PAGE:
Friday, November 04, 2011

Fast Times and the Chinese Wheelchair Kleptomaniac


Mr. Chu is the stuff of Wanted posters. A desperado. A one-man crime wave on wheels. He whips around the nursing home all day long, in and out of rooms, stealing things from other residents while paddling his wheelchair with one foot. Since Flip spends all his time walking back and forth in the hall, his room is easy pickings. To date, Mr. Chu has taken his eyeglasses, his prescription Ray Ban sunglasses (multiple times,) his CD boom box, which now has a broken antenna and barely works, at least five times a day, his portable CD player, 15 or 20 CDs, various items of clothing, some of them never worn and never found again, strangely, a book of photos of Los Angeles taken from the air, his toiletry kit (countless times,) his shoes, sneakers and Crocs, and various treats I have brought him which were stationed on his bedside table.

Some of the doorways now have thick metal bars across them, near the top, since Mr. Chu's wheelchair has two long poles attached to it. Unfortunately, this won't work in Flip's room as Flip is over 6'3" and wouldn't be able to get in and out without hitting his head. Yesterday, several staff members ambushed Mr. Chu and removed a veritable Santa's toy sack from behind him, all of which they had to return to a dozen or more people who were missing items. It was a good day for small gains, until the market tanked.

Today I saw him maneuver his chair into a room with barred doorway and then flounder, unable to wheel himself out again. It was oddly satisfying. I have never had the slightest desire to hunt or trap animals, but it suggested a predator caught in a bear trap. I even related to the hunter's elation for the first time, briefly. Later, one of the aides brought back the bottom of Flip's CD boom box on which I had written his name in black marker, clearly a trophy since it serves no purpose without the rest of the unit. I wonder if he was a cat burglar before he was in a wheelchair. Or maybe a politician. Habits never die. Perhaps the wheelchair is just a ruse and he can run like the wind.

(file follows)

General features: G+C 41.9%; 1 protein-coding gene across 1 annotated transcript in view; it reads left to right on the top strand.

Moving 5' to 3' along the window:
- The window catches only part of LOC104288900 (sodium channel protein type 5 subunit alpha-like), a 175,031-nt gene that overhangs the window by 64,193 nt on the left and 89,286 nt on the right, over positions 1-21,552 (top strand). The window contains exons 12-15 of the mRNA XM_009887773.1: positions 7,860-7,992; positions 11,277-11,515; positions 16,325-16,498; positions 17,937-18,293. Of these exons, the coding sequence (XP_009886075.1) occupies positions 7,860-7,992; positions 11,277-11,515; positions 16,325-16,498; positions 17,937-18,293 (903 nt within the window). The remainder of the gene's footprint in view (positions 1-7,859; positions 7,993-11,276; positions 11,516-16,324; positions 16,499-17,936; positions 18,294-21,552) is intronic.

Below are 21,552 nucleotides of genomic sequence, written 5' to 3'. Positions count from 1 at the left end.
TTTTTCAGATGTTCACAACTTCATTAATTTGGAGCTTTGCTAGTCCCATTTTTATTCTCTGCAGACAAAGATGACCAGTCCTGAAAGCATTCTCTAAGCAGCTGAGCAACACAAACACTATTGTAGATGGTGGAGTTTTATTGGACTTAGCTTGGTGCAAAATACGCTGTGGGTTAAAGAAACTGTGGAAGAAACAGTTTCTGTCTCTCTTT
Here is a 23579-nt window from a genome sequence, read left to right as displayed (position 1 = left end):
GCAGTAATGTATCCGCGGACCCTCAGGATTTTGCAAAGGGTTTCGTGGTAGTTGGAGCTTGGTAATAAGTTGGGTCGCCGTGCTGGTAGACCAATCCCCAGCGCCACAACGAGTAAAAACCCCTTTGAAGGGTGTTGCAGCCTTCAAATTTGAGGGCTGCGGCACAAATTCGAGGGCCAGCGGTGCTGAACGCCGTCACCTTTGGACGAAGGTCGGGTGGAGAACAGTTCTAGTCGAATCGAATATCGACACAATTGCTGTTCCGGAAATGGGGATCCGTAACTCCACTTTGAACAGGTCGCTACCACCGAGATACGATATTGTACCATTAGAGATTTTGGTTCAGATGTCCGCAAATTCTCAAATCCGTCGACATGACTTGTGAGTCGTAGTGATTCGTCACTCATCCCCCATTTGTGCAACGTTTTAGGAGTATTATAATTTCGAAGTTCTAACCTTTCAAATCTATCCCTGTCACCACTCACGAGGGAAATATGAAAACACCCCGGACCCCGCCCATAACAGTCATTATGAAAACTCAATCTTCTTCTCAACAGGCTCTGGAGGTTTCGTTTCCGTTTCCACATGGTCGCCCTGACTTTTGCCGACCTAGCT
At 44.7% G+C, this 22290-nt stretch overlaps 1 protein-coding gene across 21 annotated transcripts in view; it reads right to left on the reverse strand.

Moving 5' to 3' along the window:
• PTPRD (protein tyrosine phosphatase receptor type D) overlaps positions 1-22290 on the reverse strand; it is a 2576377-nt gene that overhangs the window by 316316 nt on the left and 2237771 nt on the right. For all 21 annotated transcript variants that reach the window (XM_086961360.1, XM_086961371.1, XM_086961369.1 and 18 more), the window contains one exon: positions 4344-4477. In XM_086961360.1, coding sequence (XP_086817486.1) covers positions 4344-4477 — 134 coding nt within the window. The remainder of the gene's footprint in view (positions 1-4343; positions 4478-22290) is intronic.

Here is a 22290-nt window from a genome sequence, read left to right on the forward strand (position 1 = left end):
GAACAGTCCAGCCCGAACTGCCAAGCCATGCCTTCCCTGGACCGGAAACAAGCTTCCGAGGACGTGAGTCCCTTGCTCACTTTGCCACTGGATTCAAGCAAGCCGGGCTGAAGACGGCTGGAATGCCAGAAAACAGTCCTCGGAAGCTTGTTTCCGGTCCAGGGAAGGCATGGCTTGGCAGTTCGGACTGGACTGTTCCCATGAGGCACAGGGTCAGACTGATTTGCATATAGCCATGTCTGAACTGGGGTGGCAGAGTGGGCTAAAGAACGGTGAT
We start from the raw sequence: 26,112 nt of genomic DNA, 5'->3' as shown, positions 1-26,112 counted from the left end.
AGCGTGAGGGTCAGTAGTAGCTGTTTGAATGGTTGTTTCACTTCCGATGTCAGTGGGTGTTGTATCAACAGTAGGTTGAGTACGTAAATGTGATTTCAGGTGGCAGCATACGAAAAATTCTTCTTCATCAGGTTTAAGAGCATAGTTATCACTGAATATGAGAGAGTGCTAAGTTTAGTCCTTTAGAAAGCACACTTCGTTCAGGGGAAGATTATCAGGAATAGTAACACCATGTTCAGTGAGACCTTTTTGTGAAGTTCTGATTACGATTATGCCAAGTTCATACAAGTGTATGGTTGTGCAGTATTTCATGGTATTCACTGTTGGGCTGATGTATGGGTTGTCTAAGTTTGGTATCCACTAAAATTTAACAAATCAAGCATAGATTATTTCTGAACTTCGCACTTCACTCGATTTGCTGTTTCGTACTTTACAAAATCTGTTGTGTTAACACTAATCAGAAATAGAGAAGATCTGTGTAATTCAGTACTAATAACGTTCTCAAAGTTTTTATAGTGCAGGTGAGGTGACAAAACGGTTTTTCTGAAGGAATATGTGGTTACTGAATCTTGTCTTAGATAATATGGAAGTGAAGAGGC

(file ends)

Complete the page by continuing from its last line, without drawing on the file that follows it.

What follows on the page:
It would be romantic to think of Mr. Chu as a tropical tradewind, but he never gives anyone anything. He only takes, and acts defiant when confronted with his purloined booty. I assume he can't help it, but it's getting old. I wish he would find another way to entertain himself. Still, it's endlessly fascinating to observe the many forms of wackiness that afflict people. I wonder what I'll be like in a few years.

21 comments:

Paula said...

The kind of thing you describe is both funny and aggravating. A nursing home once called my mother and asked her if she could please buy my aunt a knitted hat so she would quit stealing other peoples'. As for what you will be like in a nursing home, my guess would be that you'll tell stories to entertain people and try to keep the peace among all.

My husband says I will walk up and down the halls looking for things that need cleaning, but I think it's more likely that I will steal books and candy!

the walking man said...

A chain through the rear wheels of his wheel chair locked with a storage unit lock (damn near indestructible) with the key thrown in a dumpster aught to entertain Mr. Chu for awhile. Immobility is very entertaining.

Taradharma said...

I was thinking along the lines of the walking man...take Mister's wheelchair away and give him crutches or braces or something to slow him down. How aggravating that everyone suffers because a solution cannot be found for this little hell on wheels.

I hope that when I'm in a nursing home I will be completely bonkers and have no recollection of anything that occurs around me. A Mr. Chu could have a field day with my stuff and I'd never know. Course it would bug the hell out of my children.

nick said...

I'm surprised Mr Chu is allowed to stay on the premises if he's such a liability to all the other residents. But then again, if he was moved somewhere else, that wouldn't solve the kleptomania, merely transfer it to a new bunch of exasperated victims.